Media release from the 24th Congress of the Australian Institute of Physics in December 2022.
- A call to action to train a nuclear savvy generation
- Australia will need thousands of people trained in nuclear science
- For submarines, cancer treatments, space industry, mining…
Our new submarine fleet, new cancer therapies, quantum computing, space industry and satellites, the extraction of critical minerals and monitoring the environment will all demand levels of training in nuclear science we cannot at present meet.
Australia’s physicists, meeting in Adelaide today, are calling for a national plan to boost education and training in nuclear science.
“The need is urgent. The captain of our first nuclear submarine is probably already in secondary school today,” says Dr AJ Mitchell, senior lecturer in physics at the Australian National University (ANU).
“As nuclear science takes an increasingly important part of our day-to-day life, we need to make people understand that ‘nuclear’ is not something to be scared of, but rather to cherish and appreciate,” he says.
“While some of the initial training for submarine operations can take place in the US and the UK, we must take this role on ourselves. This must be a sovereign capability. And it needs to start yesterday.”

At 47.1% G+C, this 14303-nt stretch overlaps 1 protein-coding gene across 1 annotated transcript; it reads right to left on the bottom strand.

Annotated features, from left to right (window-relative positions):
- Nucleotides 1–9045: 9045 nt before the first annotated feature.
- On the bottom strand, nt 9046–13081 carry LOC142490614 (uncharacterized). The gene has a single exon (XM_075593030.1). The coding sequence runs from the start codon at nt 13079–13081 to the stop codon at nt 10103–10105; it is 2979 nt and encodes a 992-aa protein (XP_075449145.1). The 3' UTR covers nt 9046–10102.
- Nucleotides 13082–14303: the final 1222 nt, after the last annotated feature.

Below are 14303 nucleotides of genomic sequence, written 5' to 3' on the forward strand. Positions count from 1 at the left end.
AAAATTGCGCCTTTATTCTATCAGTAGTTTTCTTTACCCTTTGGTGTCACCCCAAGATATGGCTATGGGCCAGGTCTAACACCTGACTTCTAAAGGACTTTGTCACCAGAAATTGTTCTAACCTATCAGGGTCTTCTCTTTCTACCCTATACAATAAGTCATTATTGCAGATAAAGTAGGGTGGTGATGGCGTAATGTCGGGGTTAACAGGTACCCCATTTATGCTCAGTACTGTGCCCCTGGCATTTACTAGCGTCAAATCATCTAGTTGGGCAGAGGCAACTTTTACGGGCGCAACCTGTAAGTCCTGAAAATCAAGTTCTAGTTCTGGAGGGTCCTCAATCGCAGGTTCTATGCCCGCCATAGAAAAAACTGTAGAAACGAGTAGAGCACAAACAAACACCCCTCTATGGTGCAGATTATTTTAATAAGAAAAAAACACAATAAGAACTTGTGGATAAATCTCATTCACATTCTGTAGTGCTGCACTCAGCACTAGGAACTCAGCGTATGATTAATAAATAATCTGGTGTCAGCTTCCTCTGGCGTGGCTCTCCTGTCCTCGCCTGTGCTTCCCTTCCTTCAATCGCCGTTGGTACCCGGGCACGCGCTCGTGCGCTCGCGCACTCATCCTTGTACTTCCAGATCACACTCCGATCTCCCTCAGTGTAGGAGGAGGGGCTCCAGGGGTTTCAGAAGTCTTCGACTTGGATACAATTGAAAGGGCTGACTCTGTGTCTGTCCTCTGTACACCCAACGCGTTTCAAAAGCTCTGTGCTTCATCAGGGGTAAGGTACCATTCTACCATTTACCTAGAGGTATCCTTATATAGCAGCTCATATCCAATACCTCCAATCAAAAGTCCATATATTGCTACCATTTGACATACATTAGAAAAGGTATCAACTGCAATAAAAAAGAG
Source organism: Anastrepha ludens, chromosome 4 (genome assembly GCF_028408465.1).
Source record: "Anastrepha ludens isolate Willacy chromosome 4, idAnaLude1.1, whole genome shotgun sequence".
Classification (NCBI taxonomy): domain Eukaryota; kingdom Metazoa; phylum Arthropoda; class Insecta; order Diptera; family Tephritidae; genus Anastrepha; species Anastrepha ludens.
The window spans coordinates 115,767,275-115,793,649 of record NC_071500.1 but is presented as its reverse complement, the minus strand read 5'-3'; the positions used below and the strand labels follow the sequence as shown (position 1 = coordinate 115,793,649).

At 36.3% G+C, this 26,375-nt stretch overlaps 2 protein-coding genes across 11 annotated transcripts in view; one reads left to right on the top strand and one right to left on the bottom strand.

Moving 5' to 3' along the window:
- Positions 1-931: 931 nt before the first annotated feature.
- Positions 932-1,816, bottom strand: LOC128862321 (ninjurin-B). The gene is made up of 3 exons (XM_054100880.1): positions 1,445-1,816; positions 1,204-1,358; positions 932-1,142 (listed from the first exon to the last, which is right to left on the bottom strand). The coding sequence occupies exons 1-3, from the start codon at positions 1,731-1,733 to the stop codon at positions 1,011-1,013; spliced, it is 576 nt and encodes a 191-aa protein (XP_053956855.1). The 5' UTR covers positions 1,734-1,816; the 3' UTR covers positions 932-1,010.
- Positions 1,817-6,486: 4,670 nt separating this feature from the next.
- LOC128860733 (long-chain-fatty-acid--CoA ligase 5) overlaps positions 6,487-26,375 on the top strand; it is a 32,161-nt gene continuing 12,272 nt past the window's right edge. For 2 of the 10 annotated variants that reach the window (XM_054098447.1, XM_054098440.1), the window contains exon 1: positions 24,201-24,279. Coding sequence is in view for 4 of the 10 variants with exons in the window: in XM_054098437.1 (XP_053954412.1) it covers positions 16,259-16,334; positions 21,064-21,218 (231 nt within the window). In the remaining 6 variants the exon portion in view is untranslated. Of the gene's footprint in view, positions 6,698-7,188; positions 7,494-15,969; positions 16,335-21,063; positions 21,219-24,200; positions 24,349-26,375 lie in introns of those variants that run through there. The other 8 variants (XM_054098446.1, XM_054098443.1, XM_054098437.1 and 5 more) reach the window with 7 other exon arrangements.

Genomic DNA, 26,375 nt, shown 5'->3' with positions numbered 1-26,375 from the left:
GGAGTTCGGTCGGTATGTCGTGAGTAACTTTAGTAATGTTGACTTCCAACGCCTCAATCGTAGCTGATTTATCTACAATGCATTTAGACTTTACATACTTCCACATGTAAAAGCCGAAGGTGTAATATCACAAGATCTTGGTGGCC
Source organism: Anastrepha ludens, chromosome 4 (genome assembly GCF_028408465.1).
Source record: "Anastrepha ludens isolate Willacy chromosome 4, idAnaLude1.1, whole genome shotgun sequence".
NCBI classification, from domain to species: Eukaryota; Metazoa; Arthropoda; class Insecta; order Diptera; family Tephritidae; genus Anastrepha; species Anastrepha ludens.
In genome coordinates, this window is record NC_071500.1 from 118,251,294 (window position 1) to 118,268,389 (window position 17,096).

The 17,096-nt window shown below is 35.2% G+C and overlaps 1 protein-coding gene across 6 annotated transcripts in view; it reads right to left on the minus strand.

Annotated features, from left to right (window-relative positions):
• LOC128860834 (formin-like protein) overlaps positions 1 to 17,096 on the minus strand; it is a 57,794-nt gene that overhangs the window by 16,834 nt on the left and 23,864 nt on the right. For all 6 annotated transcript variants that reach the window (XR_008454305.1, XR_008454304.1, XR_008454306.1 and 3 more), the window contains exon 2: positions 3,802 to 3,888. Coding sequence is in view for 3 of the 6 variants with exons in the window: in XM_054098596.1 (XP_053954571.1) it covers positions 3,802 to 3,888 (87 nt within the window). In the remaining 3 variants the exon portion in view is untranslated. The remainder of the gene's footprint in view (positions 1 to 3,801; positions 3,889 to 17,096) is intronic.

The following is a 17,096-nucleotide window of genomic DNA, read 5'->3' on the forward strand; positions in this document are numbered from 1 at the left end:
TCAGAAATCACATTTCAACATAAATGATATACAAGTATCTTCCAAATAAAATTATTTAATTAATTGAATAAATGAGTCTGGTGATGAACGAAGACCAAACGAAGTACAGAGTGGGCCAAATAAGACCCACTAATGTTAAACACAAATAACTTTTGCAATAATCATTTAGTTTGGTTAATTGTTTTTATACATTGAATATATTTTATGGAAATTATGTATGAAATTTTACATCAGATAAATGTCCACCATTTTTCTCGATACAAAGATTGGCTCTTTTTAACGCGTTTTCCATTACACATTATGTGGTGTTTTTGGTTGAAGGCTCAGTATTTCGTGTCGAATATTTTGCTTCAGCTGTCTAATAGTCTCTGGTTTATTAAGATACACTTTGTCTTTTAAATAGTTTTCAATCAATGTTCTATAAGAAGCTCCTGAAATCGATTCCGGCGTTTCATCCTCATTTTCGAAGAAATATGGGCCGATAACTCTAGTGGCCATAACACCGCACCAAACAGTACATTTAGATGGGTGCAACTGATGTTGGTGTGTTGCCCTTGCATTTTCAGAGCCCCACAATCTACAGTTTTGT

He has brought together leaders across Australia to discuss a National Vision for Nuclear Science and Applications at the 2022 Australian Institute of Physics (AIP) Congress at the Adelaide Convention Centre.
“Today we are starting construction of an Australia-wide program of nuclear science education and training,” AJ says.
“Emerging radiation therapies for cancer treatment. The Bragg Centre is currently being built near the Royal Adelaide Hospital and is due to open in 2025. It will be the first facility in Australia to provide advanced radiation treatment for cancer using heavy particle beams already available in Europe,” says Associate Professor Scott Penfold from the Australian Bragg Centre for Proton Therapy and Research.
But it demands computer modellers and machine operators trained in nuclear physics to make it work. Similar facilities are on the drawing board for Australia’s other major population centres.
Radiation in the mining industry, led by Professor Nigel Spooner of the University of Adelaide
Keeping up with demand for radiation safety skills, led by Cameron Jefferies of the Australasian Radiation Protection Society. The Australian Radiation Protection and Nuclear Safety Agency already has positions it can’t fill, AJ says.
“People tend to be less afraid of things they understand. So we’re looking at changing the nuclear mindset across a whole range of industries and a general uplift in scientific literacy. So, for instance, wherever the submarine bases end up, people will be able to understand and assess the risk.”Read more stories from the Congress